How much caffeine is safe for pregnancy?
The current guidelines recommend pregnant women consume no more than 200 mg of caffeine per day. For women who are more sensitive to caffeine, you may need to consume less (1)
Why it’s important to limit caffeine.
The ability for your body to metabolize caffeine slows waaaaaaay down during pregnancy, especially towards the end. Caffeine freely passes from mom to the placenta. And unfortunately, neither the placenta nor the fetus have the ability to break caffeine down (1).
It’s important to limit caffeine consumption during pregnancy because too much caffeine can increase the risk for a bunch of negative effects on the baby such as Intrauterine Growth Retardation (IGR), low birth weight, and miscarriage. And interestingly, too much caffeine in pregnancy can lead to an increased risk of adult diseases later in life such as poor cognitive development, leukemia, and overweight/obesity which can set them up for a whole host of other health issues.
This is why it’s important that we pay attention to caffeine content. It’s not to say you can’t have any, but we need to be careful about having too much.
Is caffeine only in coffee?
No! Caffeine is found in a number of different foods and drinks. So we want to be aware of where we can find caffeine because we want our daily total to be less than 200mg.
Usually, the first thing we think of when someone says caffeine is coffee. But caffeine can be found in the following foods/drinks (2):
Coffee ~ 90 mg per 8 ounces
Espresso ~ 65 mg per shot (1.5 ounces)
Tea ~ 30-50 mg per 8 ounces
Soda ~ varies, but a 12 ounce can of Coca Cola contains 35mg (3)
Chocolate! This is surprising to most people but 1 ounce of dark chocolate has about 25 mg of caffeine. The less dark the chocolate is, the less caffeine it has.
Energy Drinks ~ varies, but be careful with these! The caffeine content adds up fast.
Supplements ~ varies, so always check to see if any supplements you are taking contain caffeine. And always ask your doctor before taking any supplements.
What affects caffeine content in a drink?
There are many different things that can change how much caffeine is in your coffee or tea. These include (4):
How you brew (with a filter, french press, hot/cold water)
How long you allow it to sit/seep
How many grounds/tea leaves you use
How thick the grounds are
Amount of water used
Type of bean/tea leaf
Location of origin of the bean
Soil content that the bean was grown in
How it was processed and stored
What does it mean to you when someone says “a cup” of coffee?
This is important, because to some people a “cup” may mean a 40 ounce cup of coffee. But when we say “cup” of coffee, we mean 8 ounces.
Starbucks drinks UNDER 200 mg caffeine (all of these are for a TALL 12 ounce drink) (5).
Caffè Americano 150 mg
Caffè Misto 115 mg (grande is 150 mg, venti is 195 mg)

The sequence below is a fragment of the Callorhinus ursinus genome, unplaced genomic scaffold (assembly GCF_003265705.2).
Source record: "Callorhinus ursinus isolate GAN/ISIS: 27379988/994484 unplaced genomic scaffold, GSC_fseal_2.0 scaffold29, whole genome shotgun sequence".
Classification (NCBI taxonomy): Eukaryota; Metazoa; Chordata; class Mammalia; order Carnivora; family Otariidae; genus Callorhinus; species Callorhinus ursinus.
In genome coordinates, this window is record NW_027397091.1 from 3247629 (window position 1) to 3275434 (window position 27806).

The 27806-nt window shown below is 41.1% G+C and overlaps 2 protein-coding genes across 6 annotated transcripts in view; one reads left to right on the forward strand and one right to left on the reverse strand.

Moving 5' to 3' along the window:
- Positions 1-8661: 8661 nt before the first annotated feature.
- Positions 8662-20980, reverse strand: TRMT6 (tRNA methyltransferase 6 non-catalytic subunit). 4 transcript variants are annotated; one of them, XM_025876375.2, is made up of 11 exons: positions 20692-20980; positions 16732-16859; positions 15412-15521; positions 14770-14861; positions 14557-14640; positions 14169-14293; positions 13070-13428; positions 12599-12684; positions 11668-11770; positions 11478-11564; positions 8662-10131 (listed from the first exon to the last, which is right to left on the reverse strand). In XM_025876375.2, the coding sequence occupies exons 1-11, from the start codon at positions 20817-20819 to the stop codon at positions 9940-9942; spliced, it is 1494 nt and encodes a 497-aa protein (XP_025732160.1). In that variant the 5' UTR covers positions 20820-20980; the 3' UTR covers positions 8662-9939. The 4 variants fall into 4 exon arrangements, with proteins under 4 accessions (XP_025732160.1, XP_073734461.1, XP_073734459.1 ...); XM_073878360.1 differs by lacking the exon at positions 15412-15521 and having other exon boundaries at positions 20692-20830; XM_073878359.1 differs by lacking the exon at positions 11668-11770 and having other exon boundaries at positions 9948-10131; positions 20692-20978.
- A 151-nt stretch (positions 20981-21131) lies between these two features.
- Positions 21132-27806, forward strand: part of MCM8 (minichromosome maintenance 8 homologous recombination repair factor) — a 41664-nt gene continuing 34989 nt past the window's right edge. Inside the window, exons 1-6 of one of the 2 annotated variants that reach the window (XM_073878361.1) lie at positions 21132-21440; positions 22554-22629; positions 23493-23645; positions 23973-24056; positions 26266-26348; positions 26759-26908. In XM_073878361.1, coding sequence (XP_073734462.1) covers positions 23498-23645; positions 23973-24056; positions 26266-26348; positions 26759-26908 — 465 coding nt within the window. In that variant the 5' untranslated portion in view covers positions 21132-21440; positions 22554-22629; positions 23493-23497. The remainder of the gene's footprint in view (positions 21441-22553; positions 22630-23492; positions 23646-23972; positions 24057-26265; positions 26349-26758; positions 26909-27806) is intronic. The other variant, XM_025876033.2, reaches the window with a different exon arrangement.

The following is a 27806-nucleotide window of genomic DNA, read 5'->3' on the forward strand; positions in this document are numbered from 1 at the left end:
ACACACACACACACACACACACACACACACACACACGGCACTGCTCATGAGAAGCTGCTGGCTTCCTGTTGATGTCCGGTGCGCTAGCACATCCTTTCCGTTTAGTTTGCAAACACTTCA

Featured Starbucks Dark Roast Coffee 195 mg
Decaf Pike Place 20 mg
Cappuccino 75 mg (grande and venti are 150 mg)
Espresso Shot 150 mg
Espresso Con Panna 150 mg
Flat White 130 mg (grande is 195 mg)
Caffè Latte 75 mg (grande and venti are 150 mg)
Caramel Macchiato 75 mg (grande and venti are 150 mg)
Caffè Mocha 95 mg (grande is 175 mg, venti is 185 mg)
Hot Chocolate 20 mg
Caramel Apple Spice 0 mg
Vanilla Crème 0 mg
Chai Tea Latte 70 mg (grande is 95 mg, venti is 120 mg)
Chai Tea 40 mg
Black Tea 40 mg
Green Tea 15 mg
Herbal Tea 0 mg
Coffee Frappuccino 65 mg (grande is 95 mg, venti is 125 mg)
Cold Brew (155 mg)
Iced Caffè Americano 150 mg
Iced Coffee 120 mg (grande is 165 mg)
Iced Espresso 150 mg (1.5 ounces)
Iced Shaken Espresso 150 mg
Iced Flat White 90 mg (grande is 130 mg, venti is 175 mg)
Iced Caffè Latte 75 mg (grande is 150 mg)
Iced Caramel Macchiato 75 mg (grande is 150 mg)
Iced Caffè Mocha 95 mg (grande is 175 mg)
Iced Black Tea 20 mg
Iced Black Tea 20 mg
Iced Herbal Tea 0 mg
Iced Chai Tea Latte 70 mg (grande is 95, venti is 145 mg)
Starbucks drinks OVER 200 mg caffeine (all of these are for a TALL 12 ounce drink) (5).
Veranda Blend 270 mg
Pike Place Roast 235 mg
Nitro Cold Brew 215 mg
Can I drink hot chocolate while pregnant?
Yes, you can drink hot chocolate while pregnant. In fact, the caffeine content in hot coco is less than coffee by a lot.
What if I’m breastfeeding?
If you are breastfeeding a premature infant, medically fragile baby, or a newborn under 1 month old, it’s best to avoid caffeine. This is because these kiddos have a hard time metabolizing caffeine. If you have a healthy little one over 1 month old, LactMed tells us that it’s ok to go ahead and have caffeine, but it should be limited to about 300-500 mg per day (6). Always ask your child’s pediatrician if you have any questions on this.
You do not have to give up your favorite Starbucks drink (or any type of coffee drink for that matter) just because you are pregnant. However, it might be necessary to have a smaller amount of that drink than you would normally have (like a tall instead of a venti).
When in doubt, ask your barista for a list of caffeine content in their seasonal drinks.
And you don’t have to give up your favorite coffee at home either. It’s just important to remember to keep your total caffeine intake for the day below 200 mg which is the amount that is generally seen as safe.
Everyone is different, and while these are general recommendations, please talk with your doctor about what a safe caffeine limit is for your unique situation.